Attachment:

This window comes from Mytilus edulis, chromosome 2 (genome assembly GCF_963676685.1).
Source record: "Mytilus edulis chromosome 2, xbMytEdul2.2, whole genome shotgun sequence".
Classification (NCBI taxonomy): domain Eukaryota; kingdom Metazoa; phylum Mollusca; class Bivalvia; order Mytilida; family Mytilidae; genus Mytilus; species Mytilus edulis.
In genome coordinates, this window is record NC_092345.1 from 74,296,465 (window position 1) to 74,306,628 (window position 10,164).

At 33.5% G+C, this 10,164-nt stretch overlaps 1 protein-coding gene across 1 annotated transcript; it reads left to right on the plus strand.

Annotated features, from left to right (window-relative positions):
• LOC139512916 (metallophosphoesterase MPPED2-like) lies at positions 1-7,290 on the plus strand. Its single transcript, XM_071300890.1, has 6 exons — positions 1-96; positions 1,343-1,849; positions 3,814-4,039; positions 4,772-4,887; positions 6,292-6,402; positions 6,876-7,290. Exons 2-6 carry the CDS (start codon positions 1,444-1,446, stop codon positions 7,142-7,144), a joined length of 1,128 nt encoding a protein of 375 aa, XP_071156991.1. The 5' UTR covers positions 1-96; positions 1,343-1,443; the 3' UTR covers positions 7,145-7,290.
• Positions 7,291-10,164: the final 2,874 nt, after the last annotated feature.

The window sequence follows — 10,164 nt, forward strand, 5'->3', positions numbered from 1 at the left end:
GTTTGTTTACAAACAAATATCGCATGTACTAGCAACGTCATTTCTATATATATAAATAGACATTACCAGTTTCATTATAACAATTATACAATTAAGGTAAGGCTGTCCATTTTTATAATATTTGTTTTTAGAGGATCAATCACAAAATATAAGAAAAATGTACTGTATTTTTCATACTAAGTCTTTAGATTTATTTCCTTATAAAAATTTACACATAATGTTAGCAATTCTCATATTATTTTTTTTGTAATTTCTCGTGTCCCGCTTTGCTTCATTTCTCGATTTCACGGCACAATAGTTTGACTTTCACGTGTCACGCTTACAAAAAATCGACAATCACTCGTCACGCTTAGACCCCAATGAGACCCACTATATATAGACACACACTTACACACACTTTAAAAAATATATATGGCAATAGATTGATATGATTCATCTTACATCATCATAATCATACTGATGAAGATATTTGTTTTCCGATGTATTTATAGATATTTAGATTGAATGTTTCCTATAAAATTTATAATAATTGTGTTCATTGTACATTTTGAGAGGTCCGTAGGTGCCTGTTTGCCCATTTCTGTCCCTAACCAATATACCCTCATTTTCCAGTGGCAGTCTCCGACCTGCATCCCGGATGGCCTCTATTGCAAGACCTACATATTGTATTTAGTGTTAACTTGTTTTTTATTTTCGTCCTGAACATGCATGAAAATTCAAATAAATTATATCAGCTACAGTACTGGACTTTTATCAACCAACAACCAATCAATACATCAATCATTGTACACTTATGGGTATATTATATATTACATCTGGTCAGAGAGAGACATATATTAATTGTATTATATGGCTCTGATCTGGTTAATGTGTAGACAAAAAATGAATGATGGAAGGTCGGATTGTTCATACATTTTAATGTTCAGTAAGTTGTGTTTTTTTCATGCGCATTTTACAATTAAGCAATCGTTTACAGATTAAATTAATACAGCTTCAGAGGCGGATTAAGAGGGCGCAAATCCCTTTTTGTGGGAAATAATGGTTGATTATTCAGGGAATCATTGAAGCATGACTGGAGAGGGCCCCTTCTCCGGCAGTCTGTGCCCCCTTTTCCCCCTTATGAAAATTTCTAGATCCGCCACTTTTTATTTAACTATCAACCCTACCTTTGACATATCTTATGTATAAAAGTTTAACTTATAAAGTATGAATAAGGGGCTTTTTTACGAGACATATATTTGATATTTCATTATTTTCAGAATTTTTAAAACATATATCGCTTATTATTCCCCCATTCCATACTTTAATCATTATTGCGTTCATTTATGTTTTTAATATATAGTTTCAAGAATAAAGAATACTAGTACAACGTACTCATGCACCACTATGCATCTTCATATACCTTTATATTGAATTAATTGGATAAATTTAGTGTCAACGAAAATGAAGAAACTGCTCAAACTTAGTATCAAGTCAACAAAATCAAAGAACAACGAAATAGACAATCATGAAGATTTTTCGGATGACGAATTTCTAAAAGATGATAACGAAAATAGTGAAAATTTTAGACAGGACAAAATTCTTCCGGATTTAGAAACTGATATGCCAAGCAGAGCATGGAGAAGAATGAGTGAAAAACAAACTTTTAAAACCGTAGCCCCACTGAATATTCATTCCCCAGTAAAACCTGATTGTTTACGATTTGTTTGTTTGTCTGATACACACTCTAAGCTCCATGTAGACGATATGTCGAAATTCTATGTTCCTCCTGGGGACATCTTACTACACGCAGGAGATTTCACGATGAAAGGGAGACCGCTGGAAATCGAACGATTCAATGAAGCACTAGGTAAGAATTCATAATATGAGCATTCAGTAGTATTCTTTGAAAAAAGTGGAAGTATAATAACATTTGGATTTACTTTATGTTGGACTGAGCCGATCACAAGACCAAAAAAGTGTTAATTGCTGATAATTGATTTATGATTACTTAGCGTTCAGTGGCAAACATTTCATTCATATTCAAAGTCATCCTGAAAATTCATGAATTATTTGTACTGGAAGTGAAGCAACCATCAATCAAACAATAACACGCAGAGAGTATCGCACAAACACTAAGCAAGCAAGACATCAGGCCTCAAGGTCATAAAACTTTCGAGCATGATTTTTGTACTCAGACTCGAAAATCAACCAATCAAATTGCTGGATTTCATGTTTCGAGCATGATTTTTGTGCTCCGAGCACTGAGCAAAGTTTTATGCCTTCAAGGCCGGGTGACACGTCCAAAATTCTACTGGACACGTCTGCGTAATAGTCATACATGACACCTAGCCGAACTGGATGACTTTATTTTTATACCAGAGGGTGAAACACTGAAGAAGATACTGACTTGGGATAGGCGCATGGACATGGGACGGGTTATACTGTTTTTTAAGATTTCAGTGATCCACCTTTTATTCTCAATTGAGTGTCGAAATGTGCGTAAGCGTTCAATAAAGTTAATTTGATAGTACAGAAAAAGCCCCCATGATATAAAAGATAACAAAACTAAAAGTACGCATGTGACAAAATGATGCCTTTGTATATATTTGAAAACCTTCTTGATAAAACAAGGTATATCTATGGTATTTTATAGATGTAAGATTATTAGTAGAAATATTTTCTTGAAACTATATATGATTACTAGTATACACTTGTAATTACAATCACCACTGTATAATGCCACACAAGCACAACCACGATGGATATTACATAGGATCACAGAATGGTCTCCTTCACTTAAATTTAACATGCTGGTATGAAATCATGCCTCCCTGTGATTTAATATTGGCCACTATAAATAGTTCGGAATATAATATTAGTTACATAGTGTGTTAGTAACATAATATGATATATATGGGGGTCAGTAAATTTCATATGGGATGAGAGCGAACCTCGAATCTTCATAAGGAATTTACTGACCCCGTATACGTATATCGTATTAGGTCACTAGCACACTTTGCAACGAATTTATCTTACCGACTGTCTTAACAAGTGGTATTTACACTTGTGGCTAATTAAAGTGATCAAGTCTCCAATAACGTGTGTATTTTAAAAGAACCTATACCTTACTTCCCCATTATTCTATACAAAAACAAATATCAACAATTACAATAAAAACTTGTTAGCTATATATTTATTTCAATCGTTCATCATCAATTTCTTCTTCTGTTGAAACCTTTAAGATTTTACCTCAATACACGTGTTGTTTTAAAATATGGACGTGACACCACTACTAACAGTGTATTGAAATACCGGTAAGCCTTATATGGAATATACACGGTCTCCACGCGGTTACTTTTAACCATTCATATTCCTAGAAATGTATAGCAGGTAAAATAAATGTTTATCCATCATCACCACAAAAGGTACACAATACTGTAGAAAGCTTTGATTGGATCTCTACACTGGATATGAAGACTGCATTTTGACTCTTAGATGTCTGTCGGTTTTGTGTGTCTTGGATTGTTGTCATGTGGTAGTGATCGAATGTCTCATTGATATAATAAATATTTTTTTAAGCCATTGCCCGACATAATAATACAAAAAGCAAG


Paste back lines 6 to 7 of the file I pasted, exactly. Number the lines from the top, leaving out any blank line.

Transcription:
Annotated features, from left to right (window-relative positions):
• LOC139512916 (metallophosphoesterase MPPED2-like) lies at positions 1-7,290 on the plus strand. Its single transcript, XM_071300890.1, has 6 exons — positions 1-96; positions 1,343-1,849; positions 3,814-4,039; positions 4,772-4,887; positions 6,292-6,402; positions 6,876-7,290. Exons 2-6 carry the CDS (start codon positions 1,444-1,446, stop codon positions 7,142-7,144), a joined length of 1,128 nt encoding a protein of 375 aa, XP_071156991.1. The 5' UTR covers positions 1-96; positions 1,343-1,443; the 3' UTR covers positions 7,145-7,290.